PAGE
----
Just shy of 6 p.m., Governor Jared Polis's office announced that First Gentleman Marlon Reis, the governor's significant other, had been hospitalized just over a week after the couple announced that they'd tested positive for the novel coronavirus.
Reis is said to have experienced "a slightly worsening cough and shortness of breath" during the 24-hour period that encompassed the eighth day since his diagnosis. Polis drove Reis to the hospital in his personal vehicle in what was described as a "precaution."
Colorado voters were introduced to Reis during the 2018 campaign for governor, and while his public profile has slowly but steadily risen during the two years-plus since Polis's election, many have only a vague idea about his background. Here are more details, courtesy of his official State of Colorado biography:
Marlon Reis is a freelance writer, an animal welfare advocate, a father, and the first First Gentleman of Colorado. From raising his two wonderful children, to his continued support of animal welfare organizations such as the Wild Animal Sanctuary right here in Colorado, establishing a Colorado for All has already been a central element of Marlon's role as First Gentleman.
Born and raised in Colorado and a graduate of the University of Colorado at Boulder, Marlon has resided between his hometown of Boulder, Colorado and Washington, D.C. for the past ten years. In 2011 and 2014, respectively, Mr. Polis and Mr. Reis welcomed a son and daughter to their family, making them the first LGBTQ+ parents in the history of the United States Congress.
Marlon Reis has dedicated his life to serving his community and championing local LGBTQ+ organizations. Marlon has served on the Board of Directors of Out Boulder and worked with The Community Foundation: Boulder County to advocate for equal opportunities for all families. Marlon’s writing has been featured in The Washington Post, Politico, USA Today, 5280, and the Denver Post.
Marlon’s continued dedication to advocacy will now be on the forefront of Colorado’s future agenda. As First Gentleman, Marlon will focus on animal welfare issues, public health and equality for all Coloradans.
In the announcement about his and Reis's diagnoses, Polis sought to downplay the situation. "Marlon and I are feeling well so far, and are in good spirits," he stated, then added, "No person or family is immune to this virus. I urge every Coloradan to practice caution, limit public interactions, wear a mask in public, stay six feet from others, and wash your hands regularly."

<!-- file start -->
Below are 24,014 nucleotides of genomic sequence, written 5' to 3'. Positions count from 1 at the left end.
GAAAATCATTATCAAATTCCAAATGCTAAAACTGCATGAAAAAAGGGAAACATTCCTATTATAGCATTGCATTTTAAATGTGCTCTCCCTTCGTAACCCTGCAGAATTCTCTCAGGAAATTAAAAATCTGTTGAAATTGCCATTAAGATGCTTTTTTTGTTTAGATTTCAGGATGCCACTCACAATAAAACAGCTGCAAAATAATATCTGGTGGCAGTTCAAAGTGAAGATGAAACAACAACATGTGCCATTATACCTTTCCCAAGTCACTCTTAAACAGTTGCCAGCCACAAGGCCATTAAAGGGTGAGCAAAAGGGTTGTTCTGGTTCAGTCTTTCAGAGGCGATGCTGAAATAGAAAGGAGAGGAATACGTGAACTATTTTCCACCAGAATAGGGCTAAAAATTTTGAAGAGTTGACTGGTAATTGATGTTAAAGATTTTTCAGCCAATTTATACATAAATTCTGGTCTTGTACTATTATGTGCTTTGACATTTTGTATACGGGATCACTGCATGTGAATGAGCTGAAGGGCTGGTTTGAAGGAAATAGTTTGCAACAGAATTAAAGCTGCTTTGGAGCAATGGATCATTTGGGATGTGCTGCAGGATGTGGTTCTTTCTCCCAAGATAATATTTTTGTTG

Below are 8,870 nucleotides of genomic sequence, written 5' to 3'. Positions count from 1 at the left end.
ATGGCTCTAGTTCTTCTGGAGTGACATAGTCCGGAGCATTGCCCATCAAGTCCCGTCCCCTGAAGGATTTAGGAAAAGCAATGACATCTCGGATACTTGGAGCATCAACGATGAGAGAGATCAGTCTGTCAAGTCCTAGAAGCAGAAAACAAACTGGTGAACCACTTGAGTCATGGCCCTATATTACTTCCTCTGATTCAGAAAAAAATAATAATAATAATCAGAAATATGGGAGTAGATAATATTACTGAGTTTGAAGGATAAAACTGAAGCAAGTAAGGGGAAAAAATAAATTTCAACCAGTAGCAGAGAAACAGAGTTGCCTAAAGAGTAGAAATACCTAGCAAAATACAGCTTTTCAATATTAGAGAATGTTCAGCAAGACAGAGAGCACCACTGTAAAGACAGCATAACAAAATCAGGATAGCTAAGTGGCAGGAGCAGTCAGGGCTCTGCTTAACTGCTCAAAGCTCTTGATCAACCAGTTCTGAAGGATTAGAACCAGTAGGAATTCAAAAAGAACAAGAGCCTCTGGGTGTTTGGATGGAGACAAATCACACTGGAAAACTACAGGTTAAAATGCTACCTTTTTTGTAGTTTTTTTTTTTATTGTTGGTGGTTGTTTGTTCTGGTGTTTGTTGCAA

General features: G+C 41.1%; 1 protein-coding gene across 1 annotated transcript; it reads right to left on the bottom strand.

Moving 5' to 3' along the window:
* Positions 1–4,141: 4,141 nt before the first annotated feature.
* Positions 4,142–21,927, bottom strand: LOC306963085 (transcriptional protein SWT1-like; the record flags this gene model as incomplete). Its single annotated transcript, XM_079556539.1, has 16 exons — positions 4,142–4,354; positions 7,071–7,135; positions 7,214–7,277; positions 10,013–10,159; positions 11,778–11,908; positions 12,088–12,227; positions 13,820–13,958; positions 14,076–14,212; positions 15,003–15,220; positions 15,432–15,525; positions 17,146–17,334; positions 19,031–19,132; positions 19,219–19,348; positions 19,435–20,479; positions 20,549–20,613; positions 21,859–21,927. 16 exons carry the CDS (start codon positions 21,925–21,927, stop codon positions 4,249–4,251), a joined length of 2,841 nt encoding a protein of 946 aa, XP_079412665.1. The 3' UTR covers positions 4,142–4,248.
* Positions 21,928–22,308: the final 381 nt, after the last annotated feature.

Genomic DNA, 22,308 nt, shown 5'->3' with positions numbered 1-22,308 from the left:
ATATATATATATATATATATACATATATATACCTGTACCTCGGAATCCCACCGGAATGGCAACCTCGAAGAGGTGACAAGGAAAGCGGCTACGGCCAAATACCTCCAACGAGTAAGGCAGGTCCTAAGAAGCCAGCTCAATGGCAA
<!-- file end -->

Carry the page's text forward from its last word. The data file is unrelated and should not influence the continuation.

The next time Polis publicly addressed the pair's infections was during a December 1 press conference that teamed him with special guest Dr. Anthony Fauci, the country's top infectious-disease specialist. After again characterizing their symptoms as mild, he noted that each of them falls within the 40-to-64-year-old demographic that accounted for the most hospitalizations for COVID-19 in Colorado at that time.
Statistics suggested they had a one-in-twelve chance of requiring admission to such a facility. "We're hopeful we'll be among the eleven of twelve, but not everyone will be," Polis allowed, given "the nature of math, the nature of statistics." Of those cases severe enough to require hospitalization, "many will make it out...after a challenging recovery, and some won't."
He conceded, "I'm certainly not out of the woods, nor is Marlon. As we know, this can take a different turn."
The next day, December 2, during a press conference about the special legislative session to deal with COVID-19, Polis talked up his own recovery. "I can tell I'm doing better," he maintained. "I'm in the stage where I'm looking forward to the quarantine being over and I can go out again. I had some trouble sleeping, but I'm doing fine now, feeling good — starting to feel antsy, which is probably a good sign."
This message was reinforced by a December 4 update in which the pair were said to have "experienced mild symptoms in the form of lack of sleep and minor headaches" but remained in "good spirits."
Just two days later, the potential shift Polis had teased came to pass for Reis. The governor's office promises updates about his condition as warranted.
Keep Westword Free... Since we started Westword, it has been defined as the free, independent voice of Denver, and we would like to keep it that way. Offering our readers free access to incisive coverage of local news, food and culture. Producing stories on everything from political scandals to the hottest new bands, with gutsy reporting, stylish writing, and staffers who've won everything from the Society of Professional Journalists' Sigma Delta Chi feature-writing award to the Casey Medal for Meritorious Journalism. But with local journalism's existence under siege and advertising revenue setbacks having a larger impact, it is important now more than ever for us to rally support behind funding our local journalism. You can help by participating in our "I Support" membership program, allowing us to keep covering Denver with no paywalls.